The 2015 Formula 1 World Championship season comes to an end with this weekend Abu Dhabi Grand Prix. While the Drivers’ and Constructors’ Championship battles have been won and done, there’s still the matter of the minor placings and plenty of off-track politics to contend with…
|2015 Formula 1 Etihad Airways Abu Dhabi Grand Prix|
|Date||27-29 November 2015||Lap Length||5.554km|
|Free Practice Session 1||Fri 13:00-14:30||Free Practice Session 2||Fri 17:00-18:30|
|Free Practice Session 3||Sat 14:00-15:00||Qualifying||Sat 17:00-18:00|
|Race (55 laps)||Sun 17:00-19:00||2014 Winner||Lewis Hamilton|
Session times quoted in Gulf Standard Time (GMT +4:00)
One of a brace of new venues to hit the Formula 1 calendar in recent years, the Yas Marina circuit looked – on paper at least – to take Grand Prix racing to a glitzier and more glamorous level.
And much of that is true. It has amazing facilities and architecture – its multicoloured Yas Hotel is truly something – a novel underground pit exit, and a twilight setting to make the backdrop all the more stunning.
But in terms of wheel-to-wheel action, the Hermann Tilke designed circuit has been an abject failure. Two crucial areas have come under fire since it made its debut on the calendar in 2009: it poses no challenge to drivers, and it offers next to no overtaking opportunities.
Of the six races held here to-date, the majority have been absolute snooze-fests, and the addition two DRS zones have done little to improve the show.
Rewind to 2014
Lewis Hamilton may have been beaten to pole position on Saturday at the Yas Marina Circuit by Mercedes teammate Nico Rosberg, but points are handed out on Sunday’s race and the Englishman duly crushed his sole championship rival to become Britain’s first two-time Formula 1 World Champion since Jackie Stewart achieved the feat in 1971.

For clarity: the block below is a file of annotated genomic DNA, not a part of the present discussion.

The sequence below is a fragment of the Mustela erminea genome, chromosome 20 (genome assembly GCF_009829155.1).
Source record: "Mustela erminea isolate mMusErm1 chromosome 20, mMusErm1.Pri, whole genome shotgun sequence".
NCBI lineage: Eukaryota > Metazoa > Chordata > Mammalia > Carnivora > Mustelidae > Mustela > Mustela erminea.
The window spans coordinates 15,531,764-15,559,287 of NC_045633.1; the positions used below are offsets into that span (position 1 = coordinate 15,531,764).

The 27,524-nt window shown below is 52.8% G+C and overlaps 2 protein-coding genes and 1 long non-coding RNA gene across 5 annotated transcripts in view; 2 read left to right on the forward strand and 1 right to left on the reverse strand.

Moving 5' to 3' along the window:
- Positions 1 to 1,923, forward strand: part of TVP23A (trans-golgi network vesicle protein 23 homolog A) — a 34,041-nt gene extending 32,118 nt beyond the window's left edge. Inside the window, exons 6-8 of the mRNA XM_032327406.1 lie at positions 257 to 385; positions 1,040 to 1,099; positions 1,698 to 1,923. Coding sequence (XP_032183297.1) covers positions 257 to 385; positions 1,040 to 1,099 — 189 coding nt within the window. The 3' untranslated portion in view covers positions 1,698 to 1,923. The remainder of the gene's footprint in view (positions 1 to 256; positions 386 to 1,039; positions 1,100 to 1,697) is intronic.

The Englishman burst off the line at the start and was never headed, leaving Rosberg to rely on talent, better strategy or a dose of bad luck to strike the championship leader. In the end, fortune played its cruelest card, with Rosberg striking an ERS failure that saw his championship hopes evaporate as those behind him steadily caught up and overtook him.
Rosberg ignored the calls of his team to pit in the closing laps and save himself the indignity of being lapped by the champion-elect, but he would have none of it: if he was going to lose, he would do it on track. He eventually crossed the line in fourteenth, and was among the first to congratulate Hamilton before the podium celebrations occurred.
It was the honorable way to lose and Rosberg knew it: it was the mark of a great future champion who will hopefully have his moment own in the sun. Both men drove outstandingly all season in what was clearly the best car by a country mile.
Rosberg’s troubles – which ultimately extended to a loss of hybrid power, lagging turbo and sticking brakes – gave Williams’ Felipe Massa the opportunity to stage a late charge for victory. The Brazilian veteran ran on an alternative strategy and led for much of the middle of the race before making a final pit stop to switch to the Super Soft Pirelli rubber.
The Williams driver quickly set about trying to close down Hamilton’s lead, but the Mercedes driver had enough in hand – and enough tyre life in his older rubber – to thwart Massa’s ambitions. Half a minute adrift, Massa’s teammate Valtteri Bottas completed the podium to deliver Williams its first double podium finish since 2005, putting in a sterling recovery drive after an appalling start dropped him from third to eighth at the end of the first lap.
Speaking of recovery drives, undoubtedly the drive of the day would have to go to Red Bull Racing’s Daniel Ricciardo. After he and Sebastian Vettel were consigned to pit lane starts for falling foul of post-race scrutineering (their front wing flaps flexed too much and constituted illegal ‘moveable aerodynamic devices’), the Australian charged through the field to finish fourth. In typical style, the Perth driver put in some impressive overtaking moves while also trying to preserve his tyre life on heavy fuel to allow him to run a mammoth opening stint.
The Form Guide
The Abu Dhabi Grand Prix has a history of producing predictable and processional races, and there’s little reason to expect that the Mercedes’ shouldn’t cakewalk this weekend.